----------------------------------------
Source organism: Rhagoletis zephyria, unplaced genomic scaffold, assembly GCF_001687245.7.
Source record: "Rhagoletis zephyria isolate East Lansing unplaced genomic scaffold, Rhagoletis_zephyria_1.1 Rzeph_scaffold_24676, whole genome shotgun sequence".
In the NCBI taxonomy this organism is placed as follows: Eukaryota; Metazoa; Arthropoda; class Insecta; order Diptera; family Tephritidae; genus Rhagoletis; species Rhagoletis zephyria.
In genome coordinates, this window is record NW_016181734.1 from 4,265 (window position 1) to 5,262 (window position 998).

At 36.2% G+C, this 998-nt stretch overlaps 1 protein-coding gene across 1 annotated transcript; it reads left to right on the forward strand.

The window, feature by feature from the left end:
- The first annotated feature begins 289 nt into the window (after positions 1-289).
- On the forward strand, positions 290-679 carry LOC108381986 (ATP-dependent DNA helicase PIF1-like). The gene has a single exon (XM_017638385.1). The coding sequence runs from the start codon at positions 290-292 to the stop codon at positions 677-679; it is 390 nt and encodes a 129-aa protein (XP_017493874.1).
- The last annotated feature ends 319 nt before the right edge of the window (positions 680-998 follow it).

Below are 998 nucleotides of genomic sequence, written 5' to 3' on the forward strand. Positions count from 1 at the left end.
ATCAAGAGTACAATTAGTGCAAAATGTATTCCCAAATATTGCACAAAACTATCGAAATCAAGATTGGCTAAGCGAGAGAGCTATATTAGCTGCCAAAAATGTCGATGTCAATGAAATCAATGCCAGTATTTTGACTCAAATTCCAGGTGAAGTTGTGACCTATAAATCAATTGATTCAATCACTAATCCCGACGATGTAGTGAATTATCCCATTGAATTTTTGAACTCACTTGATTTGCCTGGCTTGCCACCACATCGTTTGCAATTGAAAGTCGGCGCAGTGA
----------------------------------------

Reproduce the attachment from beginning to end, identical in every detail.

Source organism: Rhagoletis zephyria, unplaced genomic scaffold, assembly GCF_001687245.7.
Source record: "Rhagoletis zephyria isolate East Lansing unplaced genomic scaffold, Rhagoletis_zephyria_1.1 Rzeph_scaffold_24676, whole genome shotgun sequence".
In the NCBI taxonomy this organism is placed as follows: Eukaryota; Metazoa; Arthropoda; class Insecta; order Diptera; family Tephritidae; genus Rhagoletis; species Rhagoletis zephyria.
In genome coordinates, this window is record NW_016181734.1 from 4,265 (window position 1) to 5,262 (window position 998).

At 36.2% G+C, this 998-nt stretch overlaps 1 protein-coding gene across 1 annotated transcript; it reads left to right on the forward strand.

The window, feature by feature from the left end:
- The first annotated feature begins 289 nt into the window (after positions 1-289).
- On the forward strand, positions 290-679 carry LOC108381986 (ATP-dependent DNA helicase PIF1-like). The gene has a single exon (XM_017638385.1). The coding sequence runs from the start codon at positions 290-292 to the stop codon at positions 677-679; it is 390 nt and encodes a 129-aa protein (XP_017493874.1).
- The last annotated feature ends 319 nt before the right edge of the window (positions 680-998 follow it).

Below are 998 nucleotides of genomic sequence, written 5' to 3' on the forward strand. Positions count from 1 at the left end.
ATCAAGAGTACAATTAGTGCAAAATGTATTCCCAAATATTGCACAAAACTATCGAAATCAAGATTGGCTAAGCGAGAGAGCTATATTAGCTGCCAAAAATGTCGATGTCAATGAAATCAATGCCAGTATTTTGACTCAAATTCCAGGTGAAGTTGTGACCTATAAATCAATTGATTCAATCACTAATCCCGACGATGTAGTGAATTATCCCATTGAATTTTTGAACTCACTTGATTTGCCTGGCTTGCCACCACATCGTTTGCAATTGAAAGTCGGCGCAGTGA